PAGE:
3D printers from plastics specialist igus are now producing components with different filament materials. Specialised material properties can be easily combined in this 2-component 3D printing, giving customers total freedom and flexibility in design.
Prototypes, spare parts, tools and low volume production: 3D printers from plastics specialist igus are now producing components with different filament materials. Two filaments can be joined together in a single production step to form a lubrication-free and robust component. For example, components can be produced in which require high stiffness as well as excellent wear resistance. This gives customers total freedom and flexibility in design.
3D printing has developed into a serious alternative to traditional industrial processes such as turning and milling. A study by the industry association BITKOM shows that 32 per cent of industrial companies were already using the technology in 2019, twelve per cent more than in 2016. Also, the demands of users are increasing.
“In recent years, more and more designers have asked us whether it is possible to manufacture components using 3D printing from more than one plastic material in order to achieve special properties,” says Dean Aylott, Head of Additive Manufacturing at igus UK.
The solution is two-component printing (2K). This means, for example, that tribo-filaments can be combined with carbon fibre reinforced materials. The customer not only receives a particularly low-wear component, but also one that is very tough.
2K 3D printing: from a geometric point of view, virtually no restrictions
“We have now expanded our 3D printing service with the two-component printers (2K), which can work with two different printing materials and thus allow more flexibility in product development.” The 2K printers use the FDM printing process, where the two plastics each flow through their own pressure nozzle. The 2K printers can switch between materials at any time during printing, they merge at the transitions. “From a geometric point of view, there are hardly any restrictions,” says Aylott. “The materials can enclose, intertwine and alternate in layers.”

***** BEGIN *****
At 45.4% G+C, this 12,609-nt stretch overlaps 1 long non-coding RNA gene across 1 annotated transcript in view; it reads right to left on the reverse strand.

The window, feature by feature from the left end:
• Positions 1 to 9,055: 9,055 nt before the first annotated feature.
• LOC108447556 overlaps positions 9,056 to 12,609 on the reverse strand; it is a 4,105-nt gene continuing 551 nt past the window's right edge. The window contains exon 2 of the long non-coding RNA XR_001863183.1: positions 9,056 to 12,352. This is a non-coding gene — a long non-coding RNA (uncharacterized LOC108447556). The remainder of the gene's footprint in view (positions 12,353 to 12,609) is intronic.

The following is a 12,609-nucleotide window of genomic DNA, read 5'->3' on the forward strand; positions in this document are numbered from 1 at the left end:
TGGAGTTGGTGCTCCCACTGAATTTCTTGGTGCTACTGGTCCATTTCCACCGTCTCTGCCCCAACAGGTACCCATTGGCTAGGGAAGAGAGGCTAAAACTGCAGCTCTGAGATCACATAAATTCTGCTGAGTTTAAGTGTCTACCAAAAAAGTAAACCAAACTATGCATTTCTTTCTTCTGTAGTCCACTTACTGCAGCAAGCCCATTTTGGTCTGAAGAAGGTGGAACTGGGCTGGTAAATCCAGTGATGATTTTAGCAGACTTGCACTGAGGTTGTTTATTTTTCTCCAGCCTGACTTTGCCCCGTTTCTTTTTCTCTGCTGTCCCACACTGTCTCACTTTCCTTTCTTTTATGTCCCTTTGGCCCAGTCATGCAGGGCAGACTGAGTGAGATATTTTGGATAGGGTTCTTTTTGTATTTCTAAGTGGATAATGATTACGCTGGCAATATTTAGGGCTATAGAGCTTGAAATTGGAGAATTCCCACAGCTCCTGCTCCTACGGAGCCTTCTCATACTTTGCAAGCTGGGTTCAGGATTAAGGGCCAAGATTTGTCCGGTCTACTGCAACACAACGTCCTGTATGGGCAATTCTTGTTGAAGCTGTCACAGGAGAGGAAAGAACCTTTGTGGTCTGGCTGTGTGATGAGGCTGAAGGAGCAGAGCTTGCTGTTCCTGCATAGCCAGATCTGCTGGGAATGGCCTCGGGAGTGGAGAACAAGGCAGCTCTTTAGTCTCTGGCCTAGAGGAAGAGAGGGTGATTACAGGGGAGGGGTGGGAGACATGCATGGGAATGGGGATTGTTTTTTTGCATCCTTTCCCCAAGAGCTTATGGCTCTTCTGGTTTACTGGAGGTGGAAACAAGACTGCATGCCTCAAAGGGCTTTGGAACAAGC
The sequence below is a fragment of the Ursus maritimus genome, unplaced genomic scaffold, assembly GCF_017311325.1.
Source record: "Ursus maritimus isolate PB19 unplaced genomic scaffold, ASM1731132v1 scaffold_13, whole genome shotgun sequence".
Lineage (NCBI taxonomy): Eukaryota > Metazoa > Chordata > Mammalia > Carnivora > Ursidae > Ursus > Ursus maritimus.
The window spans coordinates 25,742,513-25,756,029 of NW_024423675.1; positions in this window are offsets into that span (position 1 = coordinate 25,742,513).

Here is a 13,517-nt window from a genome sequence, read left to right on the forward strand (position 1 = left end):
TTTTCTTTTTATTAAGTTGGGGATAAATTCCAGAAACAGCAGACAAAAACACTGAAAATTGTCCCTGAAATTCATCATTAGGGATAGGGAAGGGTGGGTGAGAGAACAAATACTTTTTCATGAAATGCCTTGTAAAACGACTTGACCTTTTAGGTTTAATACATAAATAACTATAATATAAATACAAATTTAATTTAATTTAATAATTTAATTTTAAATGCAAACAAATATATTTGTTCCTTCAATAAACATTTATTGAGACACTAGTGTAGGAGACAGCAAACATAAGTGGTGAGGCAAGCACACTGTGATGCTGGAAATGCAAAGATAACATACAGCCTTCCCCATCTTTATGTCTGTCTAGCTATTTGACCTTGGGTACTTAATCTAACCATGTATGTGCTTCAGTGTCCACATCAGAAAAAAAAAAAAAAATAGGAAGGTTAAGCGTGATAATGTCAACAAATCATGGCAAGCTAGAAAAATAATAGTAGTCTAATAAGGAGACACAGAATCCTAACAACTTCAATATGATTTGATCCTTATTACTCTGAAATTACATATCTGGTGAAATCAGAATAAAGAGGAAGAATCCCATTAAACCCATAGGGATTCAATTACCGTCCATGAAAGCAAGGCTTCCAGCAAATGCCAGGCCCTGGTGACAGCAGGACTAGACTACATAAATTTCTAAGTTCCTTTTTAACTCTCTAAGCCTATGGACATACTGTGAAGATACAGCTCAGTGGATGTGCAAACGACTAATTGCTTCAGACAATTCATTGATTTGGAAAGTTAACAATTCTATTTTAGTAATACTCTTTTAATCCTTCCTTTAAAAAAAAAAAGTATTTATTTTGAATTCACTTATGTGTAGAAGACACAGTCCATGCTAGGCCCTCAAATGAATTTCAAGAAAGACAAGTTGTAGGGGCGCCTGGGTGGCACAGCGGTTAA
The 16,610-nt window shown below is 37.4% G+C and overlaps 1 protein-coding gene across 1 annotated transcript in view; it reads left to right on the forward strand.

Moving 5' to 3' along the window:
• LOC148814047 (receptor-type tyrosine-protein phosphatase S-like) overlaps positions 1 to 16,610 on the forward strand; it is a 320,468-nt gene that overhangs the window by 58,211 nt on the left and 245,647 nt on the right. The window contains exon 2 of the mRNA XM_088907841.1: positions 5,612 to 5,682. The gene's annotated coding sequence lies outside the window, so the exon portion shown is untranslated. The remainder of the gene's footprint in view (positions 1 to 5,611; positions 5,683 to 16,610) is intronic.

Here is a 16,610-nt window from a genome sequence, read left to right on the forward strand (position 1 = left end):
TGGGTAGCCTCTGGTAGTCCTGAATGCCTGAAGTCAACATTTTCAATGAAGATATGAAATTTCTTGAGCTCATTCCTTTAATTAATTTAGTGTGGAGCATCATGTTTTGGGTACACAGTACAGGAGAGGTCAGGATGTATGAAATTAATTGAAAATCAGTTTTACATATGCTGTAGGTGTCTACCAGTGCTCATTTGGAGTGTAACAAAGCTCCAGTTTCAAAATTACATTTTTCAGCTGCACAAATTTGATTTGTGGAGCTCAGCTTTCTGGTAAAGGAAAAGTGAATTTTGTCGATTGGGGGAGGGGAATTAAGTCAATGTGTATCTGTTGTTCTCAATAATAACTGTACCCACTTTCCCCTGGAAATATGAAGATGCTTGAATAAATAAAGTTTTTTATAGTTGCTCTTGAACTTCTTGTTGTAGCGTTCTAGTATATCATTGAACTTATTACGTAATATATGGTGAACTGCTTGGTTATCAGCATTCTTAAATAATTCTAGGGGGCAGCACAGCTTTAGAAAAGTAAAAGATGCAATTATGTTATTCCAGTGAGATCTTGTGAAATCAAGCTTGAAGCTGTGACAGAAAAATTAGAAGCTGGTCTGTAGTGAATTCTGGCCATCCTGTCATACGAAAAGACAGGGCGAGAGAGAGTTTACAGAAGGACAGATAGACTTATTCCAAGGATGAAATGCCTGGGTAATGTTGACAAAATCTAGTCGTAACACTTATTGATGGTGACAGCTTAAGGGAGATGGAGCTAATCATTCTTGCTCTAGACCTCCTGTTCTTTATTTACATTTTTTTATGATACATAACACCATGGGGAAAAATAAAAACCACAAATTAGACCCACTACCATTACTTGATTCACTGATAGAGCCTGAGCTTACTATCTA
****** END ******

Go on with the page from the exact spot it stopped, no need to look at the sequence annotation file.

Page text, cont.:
An exception only arises when the melting temperatures of the filaments are significantly different, and no material fusion is possible. In this case, designers can create a positive connection – for example, a dovetail that connects two areas that are made of different plastics.
“This flexibility was previously impossible in 3D printing”
The filament material portfolio includes lubricating and high-performance polymers with, among other things, fire-retardant, hygienic and antistatic properties.
Dean Aylott: “With the 2K printer, we have the option of combining the properties of two filaments in one component.” An example of a 2K component is a part in a gripper for a capping machine in the food industry. The body consists of a tough iglidur filament, which guarantees mechanical strength and rigidity. The sliding surfaces, on the other hand, are made of a flexible material that ensures wear resistance.
“With this two-component part, the user benefits from a mix of materials,” emphasises Aylott. “In the past, the individual parts could only be printed out and assembled together one after the other. Now it’s much easier and faster.”